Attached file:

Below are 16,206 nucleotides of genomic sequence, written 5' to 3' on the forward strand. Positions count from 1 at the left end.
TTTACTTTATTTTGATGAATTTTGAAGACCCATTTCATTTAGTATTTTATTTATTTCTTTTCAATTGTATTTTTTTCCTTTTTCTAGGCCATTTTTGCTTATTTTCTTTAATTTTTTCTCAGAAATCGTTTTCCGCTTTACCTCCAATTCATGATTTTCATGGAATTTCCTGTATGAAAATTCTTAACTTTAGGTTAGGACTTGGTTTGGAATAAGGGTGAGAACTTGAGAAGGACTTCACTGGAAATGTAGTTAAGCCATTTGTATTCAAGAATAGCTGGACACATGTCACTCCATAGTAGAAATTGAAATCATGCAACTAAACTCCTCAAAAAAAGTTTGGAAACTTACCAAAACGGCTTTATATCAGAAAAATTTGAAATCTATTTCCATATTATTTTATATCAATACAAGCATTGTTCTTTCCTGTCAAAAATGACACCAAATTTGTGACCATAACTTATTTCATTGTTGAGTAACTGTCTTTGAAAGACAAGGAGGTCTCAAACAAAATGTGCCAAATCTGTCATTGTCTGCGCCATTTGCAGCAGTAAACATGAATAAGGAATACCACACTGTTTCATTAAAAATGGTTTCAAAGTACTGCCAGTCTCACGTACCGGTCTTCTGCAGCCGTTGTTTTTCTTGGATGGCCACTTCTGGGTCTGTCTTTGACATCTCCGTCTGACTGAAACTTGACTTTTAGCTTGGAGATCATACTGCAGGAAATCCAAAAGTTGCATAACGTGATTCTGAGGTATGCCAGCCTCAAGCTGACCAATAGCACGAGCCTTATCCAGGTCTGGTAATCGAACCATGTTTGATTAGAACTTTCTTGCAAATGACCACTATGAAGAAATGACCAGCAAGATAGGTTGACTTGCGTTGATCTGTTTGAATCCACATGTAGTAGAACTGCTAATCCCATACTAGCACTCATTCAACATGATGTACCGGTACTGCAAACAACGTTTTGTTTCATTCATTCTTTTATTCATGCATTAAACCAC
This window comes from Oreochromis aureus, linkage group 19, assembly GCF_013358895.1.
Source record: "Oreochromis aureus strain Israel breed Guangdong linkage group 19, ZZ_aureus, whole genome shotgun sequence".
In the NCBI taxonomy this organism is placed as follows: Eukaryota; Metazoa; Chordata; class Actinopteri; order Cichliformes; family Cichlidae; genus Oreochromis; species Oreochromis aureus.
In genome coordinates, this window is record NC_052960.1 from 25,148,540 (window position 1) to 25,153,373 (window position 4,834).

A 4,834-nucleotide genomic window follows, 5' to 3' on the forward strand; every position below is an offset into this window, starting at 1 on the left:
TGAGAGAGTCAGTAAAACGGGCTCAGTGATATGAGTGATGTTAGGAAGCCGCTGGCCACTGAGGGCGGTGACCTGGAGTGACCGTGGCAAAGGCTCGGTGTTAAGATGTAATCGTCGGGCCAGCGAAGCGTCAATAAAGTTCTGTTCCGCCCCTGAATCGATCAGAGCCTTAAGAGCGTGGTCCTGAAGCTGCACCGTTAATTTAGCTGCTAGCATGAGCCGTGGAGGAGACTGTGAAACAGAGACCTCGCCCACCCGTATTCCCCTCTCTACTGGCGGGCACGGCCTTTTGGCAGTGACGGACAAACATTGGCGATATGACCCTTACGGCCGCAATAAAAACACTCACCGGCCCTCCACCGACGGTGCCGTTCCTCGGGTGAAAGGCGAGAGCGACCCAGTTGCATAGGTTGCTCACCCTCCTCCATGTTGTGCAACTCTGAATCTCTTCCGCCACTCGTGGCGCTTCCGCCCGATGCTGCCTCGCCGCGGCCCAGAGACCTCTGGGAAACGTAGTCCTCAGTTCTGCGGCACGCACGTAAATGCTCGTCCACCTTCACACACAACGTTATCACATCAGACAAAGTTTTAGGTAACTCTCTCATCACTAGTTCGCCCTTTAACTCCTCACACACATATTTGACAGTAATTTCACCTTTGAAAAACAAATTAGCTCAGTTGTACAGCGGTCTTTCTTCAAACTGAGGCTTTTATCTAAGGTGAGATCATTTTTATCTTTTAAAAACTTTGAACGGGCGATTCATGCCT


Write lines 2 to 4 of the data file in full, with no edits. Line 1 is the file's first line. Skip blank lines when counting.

TTTACTTTATTTTGATGAATTTTGAAGACCCATTTCATTTAGTATTTTATTTATTTCTTTTCAATTGTATTTTTTTCCTTTTTCTAGGCCATTTTTGCTTATTTTCTTTAATTTTTTCTCAGAAATCGTTTTCCGCTTTACCTCCAATTCATGATTTTCATGGAATTTCCTGTATGAAAATTCTTAACTTTAGGTTAGGACTTGGTTTGGAATAAGGGTGAGAACTTGAGAAGGACTTCACTGGAAATGTAGTTAAGCCATTTGTATTCAAGAATAGCTGGACACATGTCACTCCATAGTAGAAATTGAAATCATGCAACTAAACTCCTCAAAAAAAGTTTGGAAACTTACCAAAACGGCTTTATATCAGAAAAATTTGAAATCTATTTCCATATTATTTTATATCAATACAAGCATTGTTCTTTCCTGTCAAAAATGACACCAAATTTGTGACCATAACTTATTTCATTGTTGAGTAACTGTCTTTGAAAGACAAGGAGGTCTCAAACAAAATGTGCCAAATCTGTCATTGTCTGCGCCATTTGCAGCAGTAAACATGAATAAGGAATACCACACTGTTTCATTAAAAATGGTTTCAAAGTACTGCCAGTCTCACGTACCGGTCTTCTGCAGCCGTTGTTTTTCTTGGATGGCCACTTCTGGGTCTGTCTTTGACATCTCCGTCTGACTGAAACTTGACTTTTAGCTTGGAGATCATACTGCAGGAAATCCAAAAGTTGCATAACGTGATTCTGAGGTATGCCAGCCTCAAGCTGACCAATAGCACGAGCCTTATCCAGGTCTGGTAATCGAACCATGTTTGATTAGAACTTTCTTGCAAATGACCACTATGAAGAAATGACCAGCAAGATAGGTTGACTTGCGTTGATCTGTTTGAATCCACATGTAGTAGAACTGCTAATCCCATACTAGCACTCATTCAACATGATGTACCGGTACTGCAAACAACGTTTTGTTTCATTCATTCTTTTATTCATGCATTAAACCAC
This window comes from Oreochromis aureus, linkage group 19, assembly GCF_013358895.1.
Source record: "Oreochromis aureus strain Israel breed Guangdong linkage group 19, ZZ_aureus, whole genome shotgun sequence".